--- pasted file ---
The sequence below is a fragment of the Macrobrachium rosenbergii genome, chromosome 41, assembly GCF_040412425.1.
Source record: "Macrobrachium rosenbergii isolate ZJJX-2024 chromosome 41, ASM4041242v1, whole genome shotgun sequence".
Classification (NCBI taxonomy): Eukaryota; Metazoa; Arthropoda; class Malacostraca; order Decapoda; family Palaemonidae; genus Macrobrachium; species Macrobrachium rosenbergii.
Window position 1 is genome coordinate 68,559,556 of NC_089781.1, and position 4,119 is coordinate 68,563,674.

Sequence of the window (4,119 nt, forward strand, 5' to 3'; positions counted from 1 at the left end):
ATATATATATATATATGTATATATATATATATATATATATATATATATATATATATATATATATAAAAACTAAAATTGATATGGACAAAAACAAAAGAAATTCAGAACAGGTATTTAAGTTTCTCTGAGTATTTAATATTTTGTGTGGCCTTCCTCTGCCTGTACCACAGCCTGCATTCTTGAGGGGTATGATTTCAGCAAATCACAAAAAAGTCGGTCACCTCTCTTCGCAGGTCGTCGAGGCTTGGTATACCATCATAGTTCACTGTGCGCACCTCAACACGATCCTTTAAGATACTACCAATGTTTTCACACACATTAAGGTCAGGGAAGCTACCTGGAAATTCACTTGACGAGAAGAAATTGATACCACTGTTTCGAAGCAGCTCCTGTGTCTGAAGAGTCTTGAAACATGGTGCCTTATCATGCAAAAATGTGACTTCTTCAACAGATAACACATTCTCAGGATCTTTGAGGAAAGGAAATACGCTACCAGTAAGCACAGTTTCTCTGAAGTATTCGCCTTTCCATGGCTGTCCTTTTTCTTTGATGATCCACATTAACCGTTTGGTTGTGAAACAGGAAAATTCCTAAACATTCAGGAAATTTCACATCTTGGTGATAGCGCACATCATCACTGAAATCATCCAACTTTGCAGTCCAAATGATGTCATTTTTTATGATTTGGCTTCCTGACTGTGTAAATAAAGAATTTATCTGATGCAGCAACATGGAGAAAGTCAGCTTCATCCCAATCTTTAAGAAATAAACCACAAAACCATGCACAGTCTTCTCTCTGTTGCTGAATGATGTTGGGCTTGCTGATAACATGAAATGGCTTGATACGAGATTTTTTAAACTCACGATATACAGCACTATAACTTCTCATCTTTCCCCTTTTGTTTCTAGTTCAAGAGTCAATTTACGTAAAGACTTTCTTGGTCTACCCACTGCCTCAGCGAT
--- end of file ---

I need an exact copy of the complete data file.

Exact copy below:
The sequence below is a fragment of the Macrobrachium rosenbergii genome, chromosome 41, assembly GCF_040412425.1.
Source record: "Macrobrachium rosenbergii isolate ZJJX-2024 chromosome 41, ASM4041242v1, whole genome shotgun sequence".
Classification (NCBI taxonomy): Eukaryota; Metazoa; Arthropoda; class Malacostraca; order Decapoda; family Palaemonidae; genus Macrobrachium; species Macrobrachium rosenbergii.
Window position 1 is genome coordinate 68,559,556 of NC_089781.1, and position 4,119 is coordinate 68,563,674.

Sequence of the window (4,119 nt, forward strand, 5' to 3'; positions counted from 1 at the left end):
ATATATATATATATATGTATATATATATATATATATATATATATATATATATATATATATATATAAAAACTAAAATTGATATGGACAAAAACAAAAGAAATTCAGAACAGGTATTTAAGTTTCTCTGAGTATTTAATATTTTGTGTGGCCTTCCTCTGCCTGTACCACAGCCTGCATTCTTGAGGGGTATGATTTCAGCAAATCACAAAAAAGTCGGTCACCTCTCTTCGCAGGTCGTCGAGGCTTGGTATACCATCATAGTTCACTGTGCGCACCTCAACACGATCCTTTAAGATACTACCAATGTTTTCACACACATTAAGGTCAGGGAAGCTACCTGGAAATTCACTTGACGAGAAGAAATTGATACCACTGTTTCGAAGCAGCTCCTGTGTCTGAAGAGTCTTGAAACATGGTGCCTTATCATGCAAAAATGTGACTTCTTCAACAGATAACACATTCTCAGGATCTTTGAGGAAAGGAAATACGCTACCAGTAAGCACAGTTTCTCTGAAGTATTCGCCTTTCCATGGCTGTCCTTTTTCTTTGATGATCCACATTAACCGTTTGGTTGTGAAACAGGAAAATTCCTAAACATTCAGGAAATTTCACATCTTGGTGATAGCGCACATCATCACTGAAATCATCCAACTTTGCAGTCCAAATGATGTCATTTTTTATGATTTGGCTTCCTGACTGTGTAAATAAAGAATTTATCTGATGCAGCAACATGGAGAAAGTCAGCTTCATCCCAATCTTTAAGAAATAAACCACAAAACCATGCACAGTCTTCTCTCTGTTGCTGAATGATGTTGGGCTTGCTGATAACATGAAATGGCTTGATACGAGATTTTTTAAACTCACGATATACAGCACTATAACTTCTCATCTTTCCCCTTTTGTTTCTAGTTCAAGAGTCAATTTACGTAAAGACTTTCTTGGTCTACCCACTGCCTCAGCGAT